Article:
Ohio public school funding is complicated. Funding of public schools in Ohio is trough states combination i. e. federal government contributing about 6 percent, Ohio state 44 percent while the local tax account to more than 50 percent. The formulas for school funding are provided by the state and this determines the amount that is received by each district. As a result more wealthy districts often raise more amounts than less wealthy districts.
On the other hand the state set up the guaranteed amount that each district is supposed to raise and these amounts are not based on the actual expenses that are used to fund the schools (Brandt, 2003). The delegation of responsibilities of funding to local districts and heavy reliance on property tax in Ohio, have contributed to inequalities for school children across the country From the time the first decision was released in 1997, there have been substantial benefits, although the decisions from the Supreme Court have not been enforced.
In this regard this paper will focus on the system of school funding in Ohio State and how the public and supreme court has responded to the system. In addition the paper will focus on the current plans of funding, Ohio school expenditure and potential solution to the system (Brandt, 2003). Public school funding in Ohio The system of funding of public schools relies much on local districts property tax and this has resulted to big differences since the system depends on the amount of money the district is able to raise. The system has caused problems for the poor suburban, rural and even urban schools.
For example, in 2003, Coshocton County raised only 7,529 US dollars while Cuyahoga County was able to raise 17,735 US dollars of school funding from the property taxes and state. There are inequalities and some public schools use Xeroxed copies or outdated textbooks. Some of the buildings in which the school children attend their classes have been condemned. Other school struggle to raise money to cater for basic needs such as paying school librarian. Some individual say that the problem is due to lack of care that is exhibited by poor schools.
However, considering the efforts people make ion paying tax, individuals in poor districts contribute large portion of money that they have but they are not in a position to raise as much money as the wealthy districts. In addition wealthy districts have valuable properties that fetch a lot of money as compared to poor districts. The state of Ohio spends a large portion of its tax on private schools. These private schools that are owned by private companies aims at making profits and do not care a bout the local tax payers. In Ohio when the value of the properties increases the state decrease it’s funding.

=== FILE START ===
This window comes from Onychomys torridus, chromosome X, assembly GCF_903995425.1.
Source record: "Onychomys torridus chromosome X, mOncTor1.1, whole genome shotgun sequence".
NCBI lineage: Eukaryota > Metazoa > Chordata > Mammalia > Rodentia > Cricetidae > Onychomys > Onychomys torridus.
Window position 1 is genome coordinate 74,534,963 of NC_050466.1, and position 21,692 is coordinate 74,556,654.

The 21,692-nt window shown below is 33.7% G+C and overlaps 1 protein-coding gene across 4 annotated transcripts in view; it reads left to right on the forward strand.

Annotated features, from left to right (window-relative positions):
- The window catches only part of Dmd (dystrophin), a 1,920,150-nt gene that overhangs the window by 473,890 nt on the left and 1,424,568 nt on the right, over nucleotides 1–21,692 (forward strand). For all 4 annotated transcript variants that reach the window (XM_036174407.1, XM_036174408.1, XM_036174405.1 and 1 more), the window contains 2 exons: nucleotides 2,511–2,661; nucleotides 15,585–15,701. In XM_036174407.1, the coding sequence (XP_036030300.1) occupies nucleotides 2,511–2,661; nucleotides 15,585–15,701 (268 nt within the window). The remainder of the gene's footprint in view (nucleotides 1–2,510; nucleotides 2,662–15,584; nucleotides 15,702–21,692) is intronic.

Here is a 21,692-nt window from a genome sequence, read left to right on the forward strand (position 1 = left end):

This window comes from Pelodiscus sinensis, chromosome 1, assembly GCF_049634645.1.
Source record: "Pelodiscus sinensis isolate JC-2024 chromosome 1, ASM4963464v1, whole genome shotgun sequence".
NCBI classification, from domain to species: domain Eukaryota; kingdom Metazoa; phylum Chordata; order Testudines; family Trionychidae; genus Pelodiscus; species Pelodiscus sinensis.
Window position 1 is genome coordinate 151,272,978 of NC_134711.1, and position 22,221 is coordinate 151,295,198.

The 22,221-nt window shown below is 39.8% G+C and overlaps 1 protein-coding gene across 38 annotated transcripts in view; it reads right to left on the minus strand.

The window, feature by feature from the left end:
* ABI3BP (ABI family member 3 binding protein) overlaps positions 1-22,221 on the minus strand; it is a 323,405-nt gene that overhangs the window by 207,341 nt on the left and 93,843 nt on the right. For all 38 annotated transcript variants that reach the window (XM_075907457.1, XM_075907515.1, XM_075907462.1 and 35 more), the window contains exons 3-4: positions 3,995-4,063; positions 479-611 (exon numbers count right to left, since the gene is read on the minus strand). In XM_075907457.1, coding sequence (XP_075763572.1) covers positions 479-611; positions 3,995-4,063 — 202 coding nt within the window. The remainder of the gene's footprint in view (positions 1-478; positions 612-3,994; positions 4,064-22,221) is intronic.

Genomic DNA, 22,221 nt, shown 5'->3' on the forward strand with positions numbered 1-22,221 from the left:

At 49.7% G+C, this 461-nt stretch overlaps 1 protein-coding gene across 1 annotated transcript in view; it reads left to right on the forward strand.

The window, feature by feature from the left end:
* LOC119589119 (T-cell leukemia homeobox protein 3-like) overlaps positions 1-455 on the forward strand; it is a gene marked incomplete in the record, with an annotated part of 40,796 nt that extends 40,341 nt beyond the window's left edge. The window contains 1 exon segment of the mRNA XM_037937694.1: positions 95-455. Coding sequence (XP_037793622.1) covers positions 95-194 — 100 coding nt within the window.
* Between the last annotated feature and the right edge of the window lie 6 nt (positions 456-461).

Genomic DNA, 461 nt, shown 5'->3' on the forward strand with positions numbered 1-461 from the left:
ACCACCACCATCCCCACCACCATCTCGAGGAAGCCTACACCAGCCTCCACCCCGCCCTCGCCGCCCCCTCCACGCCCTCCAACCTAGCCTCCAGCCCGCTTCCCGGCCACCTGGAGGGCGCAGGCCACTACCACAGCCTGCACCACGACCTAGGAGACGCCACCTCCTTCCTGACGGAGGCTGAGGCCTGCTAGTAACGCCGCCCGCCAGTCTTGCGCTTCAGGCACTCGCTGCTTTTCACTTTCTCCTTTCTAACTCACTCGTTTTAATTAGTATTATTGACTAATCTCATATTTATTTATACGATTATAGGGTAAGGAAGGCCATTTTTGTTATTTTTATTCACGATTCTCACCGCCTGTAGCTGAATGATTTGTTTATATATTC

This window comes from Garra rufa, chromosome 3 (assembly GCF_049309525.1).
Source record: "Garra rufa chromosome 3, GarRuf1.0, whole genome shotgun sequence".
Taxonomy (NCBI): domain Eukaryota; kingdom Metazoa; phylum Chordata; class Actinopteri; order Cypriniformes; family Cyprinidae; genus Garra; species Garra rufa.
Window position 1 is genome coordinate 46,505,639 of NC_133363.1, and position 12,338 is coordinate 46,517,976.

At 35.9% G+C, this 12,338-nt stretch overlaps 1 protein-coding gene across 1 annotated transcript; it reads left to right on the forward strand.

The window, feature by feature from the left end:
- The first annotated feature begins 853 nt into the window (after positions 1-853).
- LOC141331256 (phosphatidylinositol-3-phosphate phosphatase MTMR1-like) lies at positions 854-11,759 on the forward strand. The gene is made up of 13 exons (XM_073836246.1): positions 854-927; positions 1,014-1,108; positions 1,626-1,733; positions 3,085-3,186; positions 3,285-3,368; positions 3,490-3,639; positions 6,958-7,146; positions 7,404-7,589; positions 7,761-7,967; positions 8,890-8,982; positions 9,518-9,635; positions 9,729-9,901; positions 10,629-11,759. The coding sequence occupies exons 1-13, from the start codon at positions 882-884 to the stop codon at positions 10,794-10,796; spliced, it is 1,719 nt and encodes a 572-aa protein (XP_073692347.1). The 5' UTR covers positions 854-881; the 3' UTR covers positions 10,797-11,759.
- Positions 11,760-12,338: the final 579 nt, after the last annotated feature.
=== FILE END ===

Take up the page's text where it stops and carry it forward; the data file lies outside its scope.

The states assume that the tax from the properties is directed to school funds. On the other hand public schools do not realize increase of funding since local taxes are normally fixed at the property value at time of last levy. Due to the gross inequalities DeRolph Dale, along with several district schools filed a case against Ohio State in 1991, and stated that the system of funding that is used in the country is unconstitutional. The supreme court of Ohio State began to investigate this system and resulted to establishment of major decisions of the Supreme Court.
In 2001, the Supreme Court declared the system as unconstitutional, and directed the general assembly to provide solution (Walker, 2005). Since that time Supreme Court made ruling on the funding system the state has responded by establishing numerous legislations in order to solve the problems of the funding system. However, the problems in funding system still exist and the state has been unable to solve them. When the first decision of Supreme Court was released in 1997, the senate president said that the Supreme Court cannot enforce its rules.
In 2001, the president said that Ohio State has no money and therefore Supreme Court has problems (Phillis, n. d). On the other hand following the ruling of Supreme Court there is a great dramatic impact in the funding of public schools in Ohio and many public schools are being constructed and the existing schools renovated. Before 1997 the state did not have priorities to support public schools. In 1997 the decision of DeRolph I influenced the state to support public schools and since then it have provided more than five million US dollars. Capital appropriation in the state of Ohio since 1997 for school facilities is as shown below.